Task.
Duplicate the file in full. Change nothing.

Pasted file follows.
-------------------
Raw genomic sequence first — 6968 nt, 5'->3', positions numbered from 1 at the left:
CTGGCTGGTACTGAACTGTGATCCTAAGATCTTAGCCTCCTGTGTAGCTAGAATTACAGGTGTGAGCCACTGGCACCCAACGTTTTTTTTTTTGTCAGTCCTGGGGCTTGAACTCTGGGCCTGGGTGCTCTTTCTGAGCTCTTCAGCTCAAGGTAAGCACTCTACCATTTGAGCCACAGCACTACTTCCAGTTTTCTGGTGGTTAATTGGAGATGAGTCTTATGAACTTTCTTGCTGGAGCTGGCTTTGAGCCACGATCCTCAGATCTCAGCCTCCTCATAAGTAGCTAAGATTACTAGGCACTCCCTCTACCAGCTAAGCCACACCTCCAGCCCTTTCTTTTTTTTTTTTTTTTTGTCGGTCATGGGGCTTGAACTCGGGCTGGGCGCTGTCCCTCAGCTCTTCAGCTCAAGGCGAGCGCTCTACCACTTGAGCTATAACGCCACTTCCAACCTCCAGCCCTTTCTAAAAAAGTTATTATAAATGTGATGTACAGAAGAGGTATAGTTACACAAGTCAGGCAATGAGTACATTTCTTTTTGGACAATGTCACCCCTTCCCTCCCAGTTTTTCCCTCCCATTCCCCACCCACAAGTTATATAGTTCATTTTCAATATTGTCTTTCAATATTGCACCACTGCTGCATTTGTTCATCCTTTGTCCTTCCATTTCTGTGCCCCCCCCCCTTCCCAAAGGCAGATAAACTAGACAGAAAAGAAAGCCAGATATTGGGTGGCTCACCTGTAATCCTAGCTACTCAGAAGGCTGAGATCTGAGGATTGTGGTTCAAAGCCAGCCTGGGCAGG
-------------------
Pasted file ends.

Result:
Raw genomic sequence first — 6968 nt, 5'->3', positions numbered from 1 at the left:
CTGGCTGGTACTGAACTGTGATCCTAAGATCTTAGCCTCCTGTGTAGCTAGAATTACAGGTGTGAGCCACTGGCACCCAACGTTTTTTTTTTTGTCAGTCCTGGGGCTTGAACTCTGGGCCTGGGTGCTCTTTCTGAGCTCTTCAGCTCAAGGTAAGCACTCTACCATTTGAGCCACAGCACTACTTCCAGTTTTCTGGTGGTTAATTGGAGATGAGTCTTATGAACTTTCTTGCTGGAGCTGGCTTTGAGCCACGATCCTCAGATCTCAGCCTCCTCATAAGTAGCTAAGATTACTAGGCACTCCCTCTACCAGCTAAGCCACACCTCCAGCCCTTTCTTTTTTTTTTTTTTTTTGTCGGTCATGGGGCTTGAACTCGGGCTGGGCGCTGTCCCTCAGCTCTTCAGCTCAAGGCGAGCGCTCTACCACTTGAGCTATAACGCCACTTCCAACCTCCAGCCCTTTCTAAAAAAGTTATTATAAATGTGATGTACAGAAGAGGTATAGTTACACAAGTCAGGCAATGAGTACATTTCTTTTTGGACAATGTCACCCCTTCCCTCCCAGTTTTTCCCTCCCATTCCCCACCCACAAGTTATATAGTTCATTTTCAATATTGTCTTTCAATATTGCACCACTGCTGCATTTGTTCATCCTTTGTCCTTCCATTTCTGTGCCCCCCCCCCTTCCCAAAGGCAGATAAACTAGACAGAAAAGAAAGCCAGATATTGGGTGGCTCACCTGTAATCCTAGCTACTCAGAAGGCTGAGATCTGAGGATTGTGGTTCAAAGCCAGCCTGGGCAGG